Computer security, also known as cyber security or IT security, is the protection of information systems from theft or damage to the hardware, the software, and to the information on them, as well as from disruption or misdirection of the services they provide.
It includes controlling physical access to the hardware, as well as protecting against harm that may come via network access, data and code injection, and due to malpractice by operators, whether intentional, accidental, or due to them being tricked into deviating from secure procedures.
The field is of growing importance due to the increasing reliance on computer systems and the Internet in most societies, wireless networks such as Bluetooth and Wi-Fi – and the growth of “smart” devices, including smartphones, televisions and tiny devices as part of the Internet of Things.
Systems at Risk
Computer security is critical in almost any industry which uses computers. Currently, most electronic devices such as computers, laptops and cellphones come with built in firewall security software, but despite this, computers are not 100 percent accurate and dependable to protect our data (Smith, Grabosky & Urbas, 2004.) There are many different ways of hacking into computers. It can be done through a network system, clicking into unknown links, connecting to unfamiliar Wi-Fi, downloading software and files from unsafe sites, power consumption, electromagnetic radiation waves, and many more. However, computers can be protected through well built software and hardware. By having strong internal interactions of properties, software complexity can prevent software crash and security failure.
Web sites and apps that accept or store credit card numbers, brokerage accounts, and bank account information are prominent hacking targets, because of the potential for immediate financial gain from transferring money, making purchases, or selling the information on the black market. In-store payment systems and ATMs have also been tampered with in order to gather customer account data and PINs.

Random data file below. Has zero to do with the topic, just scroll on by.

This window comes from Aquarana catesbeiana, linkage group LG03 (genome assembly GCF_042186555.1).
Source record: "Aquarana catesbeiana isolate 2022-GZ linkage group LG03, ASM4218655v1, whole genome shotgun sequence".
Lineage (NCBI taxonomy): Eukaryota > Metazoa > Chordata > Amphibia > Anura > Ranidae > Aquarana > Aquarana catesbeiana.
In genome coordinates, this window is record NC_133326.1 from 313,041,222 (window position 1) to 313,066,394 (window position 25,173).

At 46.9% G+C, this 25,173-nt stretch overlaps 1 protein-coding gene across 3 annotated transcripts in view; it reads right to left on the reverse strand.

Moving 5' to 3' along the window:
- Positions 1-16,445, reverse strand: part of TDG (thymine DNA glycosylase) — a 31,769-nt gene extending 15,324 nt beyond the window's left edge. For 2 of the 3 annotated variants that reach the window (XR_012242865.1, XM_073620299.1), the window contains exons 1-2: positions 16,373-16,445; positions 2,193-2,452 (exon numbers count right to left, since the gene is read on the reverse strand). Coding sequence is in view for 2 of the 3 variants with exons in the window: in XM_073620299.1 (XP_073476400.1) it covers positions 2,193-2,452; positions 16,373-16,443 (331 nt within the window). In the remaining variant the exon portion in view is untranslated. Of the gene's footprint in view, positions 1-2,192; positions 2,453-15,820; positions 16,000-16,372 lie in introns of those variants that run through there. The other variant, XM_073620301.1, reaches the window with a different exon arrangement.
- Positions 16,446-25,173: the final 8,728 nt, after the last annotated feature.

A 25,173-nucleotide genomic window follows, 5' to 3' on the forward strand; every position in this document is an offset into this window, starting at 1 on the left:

Utilities and Industrial Equipment
Computers control functions at many utilities, including coordination of telecommunications, the power grid, nuclear power plants, and valve opening and closing in water and gas networks. The Internet is a potential attack vector for such machines if connected, but the Stuxnet worm demonstrated that even equipment controlled by computers not connected to the Internet can be vulnerable to physical damage caused by malicious commands sent to industrial equipment (in that case uranium enrichment centrifuges) which are infected via removable media. In 2014, the Computer Emergency Readiness Team, a division of the Department of Homeland Security, investigated 79 hacking incidents at energy companies. Vulnerabilities in smart meters (many of which use local radio or cellular communications) can cause problems with billing fraud.
The aviation industry is very reliant on a series of complex system which could be attacked. A simple power outage at one airport can cause repercussions worldwide,much of the system relies on radio transmissions which could be disrupted, and controlling aircraft over oceans is especially dangerous because radar surveillance only extends 175 to 225 miles offshore. There is also potential for attack from within an aircraft.
The consequences of a successful attack range from loss of confidentiality to loss of system integrity, which may lead to more serious concerns such as exfiltration of data, network and air traffic control outages, which in turn can lead to airport closures, loss of aircraft, loss of passenger life, damages on the ground and to transportation infrastructure. A successful attack on a military aviation system that controls munitions could have even more serious consequences.
Europe has started to move towards centralised aviation network PENS (Pan-European Network Service) which do provide a common IP-based network service across the European region covering voice and data communication and later on even more with NewPENS, similar USA has in NextGen program.
Desktop computers and laptops are commonly infected with malware either to gather passwords or financial account information, or to construct a botnet to attack another target. Smart phones, tablet computers, smart watches, and other mobile devices such as Quantified Self devices like activity trackers have also become targets and many of these have sensors such as cameras, microphones, GPS receivers, compasses, and accelerometers which could be exploited, and may collect personal information, including sensitive health information. Wifi, Bluetooth, and cell phone networks on any of these devices could be used as attack vectors, and sensors might be remotely activated after a successful breach.
Home automation devices such as the Nest thermostat are also potential targets.
Large corporations are common targets. In many cases this is aimed at financial gain through identity theft and involves data breaches such as the loss of millions of clients’ credit card details by Home Depot, Staples, and Target Corporation. Medical records have been targeted for use in general identify theft, health insurance fraud, and impersonating patients to obtain prescription drugs for recreational purposes or resale.